“Those who are 85 and older make up the fastest growing population in the world,” said study author Mark Bondi, PhD, with the University of California San Diego School of Medicine and VA San Diego Healthcare System. “Our study shows how age has a dramatic effect on the profile of brain atrophy and cognitive changes evident in Alzheimer’s disease.”
The study involved 105 people with Alzheimer’s disease and 125 people who were free of dementia and recruited through the Alzheimer’s Disease Neuroimaging Initiative. Participants were grouped into those who were between the ages of 60 and 75 and those age 80 years and older. All were given tests that measured language, attention and speed of processing information, executive function, and immediate and delayed ability to recall information.
Participants also underwent brain scans to measure the thickness of the outermost tissue layers in the cerebrum of the brain.
Even though the two groups had similar levels of overall cognitive impairment, researchers found that the pattern of changes associated with Alzheimer’s disease appeared to be less noticeable in people over the age of 80 (very-old) compared to those between the ages of 69 and 75 (young-old). When compared to their healthy counterparts, executive function, immediate memory and attention/processing speed were less abnormal in those considered very old compared to those considered young-old. The very-old also showed less severe thinning of portions of cerebral cortex and the overall cerebrum than the young-old, as compared to their healthy counterparts. This is in part because these brain areas decrease in thickness due to age, so there are fewer differences between the healthy very-old brain and the very-old brain with Alzheimer’s disease, Bondi said.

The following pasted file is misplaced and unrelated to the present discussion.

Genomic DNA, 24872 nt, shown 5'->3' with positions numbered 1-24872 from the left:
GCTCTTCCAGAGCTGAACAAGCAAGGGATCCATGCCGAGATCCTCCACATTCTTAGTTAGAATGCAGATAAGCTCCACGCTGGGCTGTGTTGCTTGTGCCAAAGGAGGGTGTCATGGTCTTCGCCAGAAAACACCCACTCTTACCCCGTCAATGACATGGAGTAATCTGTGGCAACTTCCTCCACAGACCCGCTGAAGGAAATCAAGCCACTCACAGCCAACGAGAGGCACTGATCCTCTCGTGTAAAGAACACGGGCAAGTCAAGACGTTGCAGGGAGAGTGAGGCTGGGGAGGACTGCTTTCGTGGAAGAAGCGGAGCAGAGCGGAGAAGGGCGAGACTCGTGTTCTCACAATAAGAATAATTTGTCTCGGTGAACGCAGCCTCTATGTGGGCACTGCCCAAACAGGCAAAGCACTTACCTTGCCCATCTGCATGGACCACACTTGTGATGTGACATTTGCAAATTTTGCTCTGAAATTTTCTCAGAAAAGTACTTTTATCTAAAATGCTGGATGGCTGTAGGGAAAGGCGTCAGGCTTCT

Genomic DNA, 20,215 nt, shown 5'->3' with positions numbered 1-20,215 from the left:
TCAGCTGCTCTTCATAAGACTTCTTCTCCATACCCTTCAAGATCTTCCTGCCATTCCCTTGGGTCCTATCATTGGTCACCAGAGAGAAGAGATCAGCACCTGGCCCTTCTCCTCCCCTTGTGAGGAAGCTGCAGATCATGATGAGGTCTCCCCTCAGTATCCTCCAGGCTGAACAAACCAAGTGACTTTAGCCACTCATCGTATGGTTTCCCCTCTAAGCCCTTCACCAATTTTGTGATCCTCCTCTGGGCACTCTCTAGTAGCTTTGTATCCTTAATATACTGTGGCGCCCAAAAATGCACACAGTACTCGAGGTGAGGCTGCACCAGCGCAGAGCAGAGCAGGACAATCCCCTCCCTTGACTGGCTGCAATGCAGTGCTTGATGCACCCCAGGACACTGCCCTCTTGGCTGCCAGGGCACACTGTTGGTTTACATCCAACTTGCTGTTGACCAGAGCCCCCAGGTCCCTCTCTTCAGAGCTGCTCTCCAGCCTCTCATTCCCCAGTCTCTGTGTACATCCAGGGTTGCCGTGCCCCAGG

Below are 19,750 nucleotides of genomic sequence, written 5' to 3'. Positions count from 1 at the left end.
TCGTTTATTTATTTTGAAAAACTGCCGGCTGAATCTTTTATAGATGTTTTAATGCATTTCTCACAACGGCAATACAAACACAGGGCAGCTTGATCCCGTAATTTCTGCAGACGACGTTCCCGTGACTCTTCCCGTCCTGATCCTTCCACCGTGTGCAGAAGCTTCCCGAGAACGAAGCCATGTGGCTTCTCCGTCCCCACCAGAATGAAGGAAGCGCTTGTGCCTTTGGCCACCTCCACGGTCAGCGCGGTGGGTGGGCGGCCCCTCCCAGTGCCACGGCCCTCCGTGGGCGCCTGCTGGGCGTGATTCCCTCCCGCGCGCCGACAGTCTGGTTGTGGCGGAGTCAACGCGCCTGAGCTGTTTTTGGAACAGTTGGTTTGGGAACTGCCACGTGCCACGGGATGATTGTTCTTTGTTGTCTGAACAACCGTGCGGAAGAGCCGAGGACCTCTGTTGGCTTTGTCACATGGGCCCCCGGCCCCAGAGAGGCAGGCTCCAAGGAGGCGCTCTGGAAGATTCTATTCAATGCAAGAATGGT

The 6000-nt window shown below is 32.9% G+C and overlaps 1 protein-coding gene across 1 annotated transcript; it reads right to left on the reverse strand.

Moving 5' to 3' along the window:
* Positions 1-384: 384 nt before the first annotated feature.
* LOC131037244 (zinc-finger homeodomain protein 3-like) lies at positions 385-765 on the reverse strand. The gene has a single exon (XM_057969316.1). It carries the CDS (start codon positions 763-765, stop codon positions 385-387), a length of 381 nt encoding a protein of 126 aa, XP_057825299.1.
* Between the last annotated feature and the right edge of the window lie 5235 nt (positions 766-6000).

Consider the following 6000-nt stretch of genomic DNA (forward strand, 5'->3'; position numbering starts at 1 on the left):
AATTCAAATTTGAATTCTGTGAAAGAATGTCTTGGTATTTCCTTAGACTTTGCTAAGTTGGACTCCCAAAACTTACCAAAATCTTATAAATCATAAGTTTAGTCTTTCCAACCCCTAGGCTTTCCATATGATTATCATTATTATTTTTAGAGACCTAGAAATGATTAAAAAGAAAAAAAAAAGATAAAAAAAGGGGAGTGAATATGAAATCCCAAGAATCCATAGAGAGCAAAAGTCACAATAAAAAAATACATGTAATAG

The study was supported by National Institute on Aging, the National Institutes of Health, the National Institute of Biomedical Imaging and Bioengineering, Abbott, AstraZeneca AB, Bayer Schering Pharma AG, Bristol-Myers Squibb, Eisai Global Clinical Development, Elan Corporation, Genentech, GE Healthcare, GlaxoSmithKline, Innogenetics, Johnson and Johnson, Eli Lilly and Co., Medpace, Inc., Merck and Co., Inc., Novartis AG, Pfizer Inc., F. Hoffman-La Roche, Schering-Plough, Synarc, Inc., Wyeth, the Alzheimer's Association and Alzheimer's Drug Discovery Foundation with participation from the U.S. Food and Drug Administration, the Northern California Institute for Research and Education and the Dana Foundation.
The American Academy of Neurology, an association of more than 24,000 neurologists and neuroscience professionals, is dedicated to promoting the highest quality patient-centered neurologic care. A neurologist is a doctor with specialized training in diagnosing, treating and managing disorders of the brain and nervous system such as Alzheimer’s disease, stroke, migraine, multiple sclerosis, brain injury, Parkinson’s disease and epilepsy.
For more information about the American Academy of Neurology, visit http://www.aan.com.